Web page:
The Maryland Department of the Environment and the D.C. Department of the Environment, with help from the Environmental Protection Agency, took a major step this April to ignite the trash cleanup effort in the Anacostia by proposing a plan that would require the removal of solid waste from the river.

Called a total maximum daily load of trash, it is just the second of its kind to be proposed for a river. In 2007, California’s Water Quality Control Board cooperated on a similar mandate from the EPA for the Los Angeles River.

Total maximum daily loads for other types of pollutants, such as bacteria, heavy metals and oil and grease, have been created for waterways throughout the United States. Those mandates establish how much of a pollutant can exist in a body of water, putting it into compliance with Clean Water Act water quality standards.

Maximum daily loads for sediment, fecal coliform, oil and grease and heavy metals have all been set for the Anacostia in the past decade. The Anacostia’s daily trash load is different, though. Instead of declaring how much trash can safely enter the river, this one gives the District and Maryland an amount of trash that must be removed from the Anacostia each day.

The proposed language says the District and Montgomery and Prince George’s counties must collectively remove 1,189 pounds of trash a day from the Anacostia and its tributaries. That adds up to more than 1.2 million pounds of garbage a year.

The District and Maryland submitted a draft of their plan to the EPA in April. A final report was submitted Sept. 7, said Gregory Voigt, an EPA coordinator, who oversaw the day-to-day development of the Anacostia’s trash limit. The EPA should sign off on it in late September, he said.

Also working toward the cleanup goal is the Anacostia Watershed Restoration Partnership, a coalition of government officials, advocacy groups, environmental agencies and business leaders, which announced a $1.7 billion plan in April that includes more than 3,000 proposed projects dealing with storm water management, stream restoration and trash cleanup.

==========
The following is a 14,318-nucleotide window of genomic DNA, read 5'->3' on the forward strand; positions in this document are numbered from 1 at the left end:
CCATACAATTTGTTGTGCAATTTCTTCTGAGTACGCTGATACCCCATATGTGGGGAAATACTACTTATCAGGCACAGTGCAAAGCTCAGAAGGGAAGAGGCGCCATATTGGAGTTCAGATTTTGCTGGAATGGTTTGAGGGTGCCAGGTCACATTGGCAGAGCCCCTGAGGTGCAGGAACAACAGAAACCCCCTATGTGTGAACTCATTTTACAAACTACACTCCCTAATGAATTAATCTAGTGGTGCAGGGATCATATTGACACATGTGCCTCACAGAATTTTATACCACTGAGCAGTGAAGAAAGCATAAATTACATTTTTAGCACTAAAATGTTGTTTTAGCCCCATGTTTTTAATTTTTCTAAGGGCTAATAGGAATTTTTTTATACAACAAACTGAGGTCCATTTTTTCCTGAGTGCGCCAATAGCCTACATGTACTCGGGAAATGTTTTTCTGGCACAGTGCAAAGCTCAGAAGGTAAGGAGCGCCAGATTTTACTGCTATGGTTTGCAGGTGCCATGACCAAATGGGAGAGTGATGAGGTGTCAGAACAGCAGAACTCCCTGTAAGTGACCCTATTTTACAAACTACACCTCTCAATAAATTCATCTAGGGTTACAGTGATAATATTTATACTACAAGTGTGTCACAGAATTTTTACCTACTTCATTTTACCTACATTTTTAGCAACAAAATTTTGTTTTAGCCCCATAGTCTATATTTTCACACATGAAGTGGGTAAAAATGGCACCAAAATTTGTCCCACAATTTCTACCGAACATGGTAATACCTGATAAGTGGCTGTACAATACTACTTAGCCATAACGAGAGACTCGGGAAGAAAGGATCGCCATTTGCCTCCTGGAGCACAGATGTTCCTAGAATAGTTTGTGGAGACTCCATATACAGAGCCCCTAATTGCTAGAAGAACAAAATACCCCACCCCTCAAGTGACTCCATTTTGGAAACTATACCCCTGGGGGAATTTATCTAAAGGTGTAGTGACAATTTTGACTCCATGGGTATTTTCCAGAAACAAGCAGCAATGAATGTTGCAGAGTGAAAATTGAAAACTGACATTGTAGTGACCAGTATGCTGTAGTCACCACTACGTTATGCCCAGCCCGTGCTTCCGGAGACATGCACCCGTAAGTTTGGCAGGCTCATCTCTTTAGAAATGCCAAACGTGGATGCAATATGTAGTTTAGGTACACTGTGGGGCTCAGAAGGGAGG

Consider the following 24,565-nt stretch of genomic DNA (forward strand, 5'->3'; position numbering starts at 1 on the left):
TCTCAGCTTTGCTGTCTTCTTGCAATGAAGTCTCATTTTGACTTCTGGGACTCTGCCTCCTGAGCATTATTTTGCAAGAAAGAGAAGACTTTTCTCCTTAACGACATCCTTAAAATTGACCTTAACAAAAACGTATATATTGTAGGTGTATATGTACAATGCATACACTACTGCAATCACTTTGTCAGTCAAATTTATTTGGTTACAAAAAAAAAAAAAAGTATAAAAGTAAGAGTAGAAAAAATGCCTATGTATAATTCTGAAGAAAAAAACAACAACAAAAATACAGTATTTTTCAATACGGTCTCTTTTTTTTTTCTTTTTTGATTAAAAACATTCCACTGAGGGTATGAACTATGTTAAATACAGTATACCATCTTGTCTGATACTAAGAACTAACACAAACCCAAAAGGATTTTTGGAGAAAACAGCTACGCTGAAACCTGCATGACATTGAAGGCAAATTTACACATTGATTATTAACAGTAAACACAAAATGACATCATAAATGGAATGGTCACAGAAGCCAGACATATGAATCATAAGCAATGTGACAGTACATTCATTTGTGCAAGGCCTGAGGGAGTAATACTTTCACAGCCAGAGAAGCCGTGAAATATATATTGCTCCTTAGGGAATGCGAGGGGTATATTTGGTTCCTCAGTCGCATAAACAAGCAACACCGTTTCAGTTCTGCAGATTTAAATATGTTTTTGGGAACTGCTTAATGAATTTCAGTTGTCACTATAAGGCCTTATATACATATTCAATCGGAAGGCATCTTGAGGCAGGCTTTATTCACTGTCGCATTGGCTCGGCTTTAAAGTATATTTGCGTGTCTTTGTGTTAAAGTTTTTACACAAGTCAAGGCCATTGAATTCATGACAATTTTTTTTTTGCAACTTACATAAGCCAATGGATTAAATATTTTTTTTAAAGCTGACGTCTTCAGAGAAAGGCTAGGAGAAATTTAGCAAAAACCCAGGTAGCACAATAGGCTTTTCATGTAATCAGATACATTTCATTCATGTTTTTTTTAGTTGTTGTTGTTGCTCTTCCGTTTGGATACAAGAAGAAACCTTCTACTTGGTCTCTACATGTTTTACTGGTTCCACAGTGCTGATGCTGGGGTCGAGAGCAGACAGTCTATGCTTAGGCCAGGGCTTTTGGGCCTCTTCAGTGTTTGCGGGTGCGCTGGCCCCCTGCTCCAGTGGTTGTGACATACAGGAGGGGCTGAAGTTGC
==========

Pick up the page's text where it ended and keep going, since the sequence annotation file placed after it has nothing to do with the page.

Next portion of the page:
All three municipalities within the Anacostia watershed have either passed, drafted or are working on stringent, new storm water permits that will curtail the amount of solid and bacterial pollution from entering the watershed.

In addition, to help meet trash-reduction goals, city officials on Jan. 1 enacted the 5-cent fee on plastic bags distributed at stores within the District of Columbia – an attempt to push shoppers to use reusable bags.

According to the Office of Tax and Revenue, stores in the District distributed three million plastic bags in the first quarter of 2010, down from an expectation of 22 million bags that would have been distributed without the fee.

D.C. Council member Tommy Wells, the Ward 6 representative who sponsored the Anacostia initiative, estimates the fee will raise upward of $3 million in 2010, which will be directed toward cleanup efforts. Before the bag fee was implemented, plastic bags made up nearly 21 percent of the trash in the main stem of the Anacostia, Wells says.

“The bags were something that were free; they had no value, so people felt free to toss them on the ground,” Bolin said. “Now, people can realize that maybe they don’t need these things.”

Stevens’ main selling point to developers who want to build in Near Southeast is the chance to be part of not only a new neighborhood, but one where residents don’t need to own a car and where they can contribute to the Anacostia’s restoration effort.

“We tout that environmental sustainability is part of our community DNA,” Stevens said. “All of our stakeholders are building LEED certified buildings.” LEED, which stands for Leadership in Energy and Environmental Design, is a certification system developed by the U.S. Green Building Council to recognize development and construction done in the most environmentally sound ways possible.

Capitol Riverfront officials say more than 30 of the existing or planned buildings in the neighborhood are LEED certified. Examples of environmentally sound and low-impact development exist throughout the riverfront area. Nationals Park was the first professional sports venue in North America to be designated as LEED Silver, making it the greenest ballpark in America.

The stadium boasts such features as a green roof, which can capture storm water before it reaches the Anacostia, and onsite storm water filters. Recycled construction material made up 20 percent of the total structure.

The Yards, which will front directly onto the Anacostia, will upon completion boast a riverfront park, 2,800 residential units, nearly 1.8 million square feet of office space and 400,000 square feet of shopping and dining, said Gary McManus, the marketing director for Forest City Washington, The Yards’ developer.

The first stage of the 42-acre mixed-use development – the waterfront park – opened Sept. 7. “This is going to be one of Washington’s avant garde neighborhoods,” said D.C. Delegate Eleanor Holmes Norton, at the opening ceremony for the 5.5-acre park.

With all of new development, though, comes the danger of setting back the restoration efforts of the nearby river.

“This is a massive test,” said Dana Minerva, executive director of the Anacostia Watershed Restoration Partnership. “There are some developers who would say that if it costs a dime more, we’re going to oppose it.

“And there are some developers saying, as some recently have, ‘Show us that it’s practicable and we can do it, because we like our rivers to be clean just as everyone else does.'”
 

 

JustinKarp

News21/CNSStaff